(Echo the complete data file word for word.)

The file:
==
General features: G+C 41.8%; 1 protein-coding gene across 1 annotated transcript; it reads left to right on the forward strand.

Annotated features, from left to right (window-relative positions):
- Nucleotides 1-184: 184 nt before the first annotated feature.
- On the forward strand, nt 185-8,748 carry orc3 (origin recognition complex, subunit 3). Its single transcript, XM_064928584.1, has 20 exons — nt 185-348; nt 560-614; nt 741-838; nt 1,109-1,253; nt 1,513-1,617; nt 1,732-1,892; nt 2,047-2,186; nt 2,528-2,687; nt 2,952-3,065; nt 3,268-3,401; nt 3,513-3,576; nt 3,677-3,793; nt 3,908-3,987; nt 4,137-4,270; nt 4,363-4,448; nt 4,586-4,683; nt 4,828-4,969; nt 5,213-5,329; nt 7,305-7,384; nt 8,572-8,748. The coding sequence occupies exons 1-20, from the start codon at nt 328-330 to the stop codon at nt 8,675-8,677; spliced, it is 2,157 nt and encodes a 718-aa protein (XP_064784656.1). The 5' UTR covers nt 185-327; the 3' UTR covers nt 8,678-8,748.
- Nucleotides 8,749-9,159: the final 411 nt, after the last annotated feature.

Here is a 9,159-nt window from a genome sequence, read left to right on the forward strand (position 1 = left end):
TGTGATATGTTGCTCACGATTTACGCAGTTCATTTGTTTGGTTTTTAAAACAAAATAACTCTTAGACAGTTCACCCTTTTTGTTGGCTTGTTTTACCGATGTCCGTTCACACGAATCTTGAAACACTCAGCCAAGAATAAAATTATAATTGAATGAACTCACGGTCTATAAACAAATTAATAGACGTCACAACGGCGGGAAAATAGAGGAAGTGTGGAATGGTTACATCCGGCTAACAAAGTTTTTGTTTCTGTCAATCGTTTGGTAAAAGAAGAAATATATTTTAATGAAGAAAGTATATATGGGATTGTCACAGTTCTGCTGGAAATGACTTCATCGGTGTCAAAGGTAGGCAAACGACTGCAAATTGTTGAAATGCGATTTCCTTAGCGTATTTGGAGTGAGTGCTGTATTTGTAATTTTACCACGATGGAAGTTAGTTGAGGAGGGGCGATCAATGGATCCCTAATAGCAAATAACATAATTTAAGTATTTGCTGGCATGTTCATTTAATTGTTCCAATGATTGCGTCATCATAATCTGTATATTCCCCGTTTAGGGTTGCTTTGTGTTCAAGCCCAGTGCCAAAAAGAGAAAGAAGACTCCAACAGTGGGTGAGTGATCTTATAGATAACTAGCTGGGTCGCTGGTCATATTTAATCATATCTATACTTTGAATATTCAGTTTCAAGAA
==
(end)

General features: G+C 41.8%; 1 protein-coding gene across 1 annotated transcript; it reads left to right on the forward strand.

Annotated features, from left to right (window-relative positions):
- Nucleotides 1-184: 184 nt before the first annotated feature.
- On the forward strand, nt 185-8,748 carry orc3 (origin recognition complex, subunit 3). Its single transcript, XM_064928584.1, has 20 exons — nt 185-348; nt 560-614; nt 741-838; nt 1,109-1,253; nt 1,513-1,617; nt 1,732-1,892; nt 2,047-2,186; nt 2,528-2,687; nt 2,952-3,065; nt 3,268-3,401; nt 3,513-3,576; nt 3,677-3,793; nt 3,908-3,987; nt 4,137-4,270; nt 4,363-4,448; nt 4,586-4,683; nt 4,828-4,969; nt 5,213-5,329; nt 7,305-7,384; nt 8,572-8,748. The coding sequence occupies exons 1-20, from the start codon at nt 328-330 to the stop codon at nt 8,675-8,677; spliced, it is 2,157 nt and encodes a 718-aa protein (XP_064784656.1). The 5' UTR covers nt 185-327; the 3' UTR covers nt 8,678-8,748.
- Nucleotides 8,749-9,159: the final 411 nt, after the last annotated feature.

Here is a 9,159-nt window from a genome sequence, read left to right on the forward strand (position 1 = left end):
TGTGATATGTTGCTCACGATTTACGCAGTTCATTTGTTTGGTTTTTAAAACAAAATAACTCTTAGACAGTTCACCCTTTTTGTTGGCTTGTTTTACCGATGTCCGTTCACACGAATCTTGAAACACTCAGCCAAGAATAAAATTATAATTGAATGAACTCACGGTCTATAAACAAATTAATAGACGTCACAACGGCGGGAAAATAGAGGAAGTGTGGAATGGTTACATCCGGCTAACAAAGTTTTTGTTTCTGTCAATCGTTTGGTAAAAGAAGAAATATATTTTAATGAAGAAAGTATATATGGGATTGTCACAGTTCTGCTGGAAATGACTTCATCGGTGTCAAAGGTAGGCAAACGACTGCAAATTGTTGAAATGCGATTTCCTTAGCGTATTTGGAGTGAGTGCTGTATTTGTAATTTTACCACGATGGAAGTTAGTTGAGGAGGGGCGATCAATGGATCCCTAATAGCAAATAACATAATTTAAGTATTTGCTGGCATGTTCATTTAATTGTTCCAATGATTGCGTCATCATAATCTGTATATTCCCCGTTTAGGGTTGCTTTGTGTTCAAGCCCAGTGCCAAAAAGAGAAAGAAGACTCCAACAGTGGGTGAGTGATCTTATAGATAACTAGCTGGGTCGCTGGTCATATTTAATCATATCTATACTTTGAATATTCAGTTTCAAGAA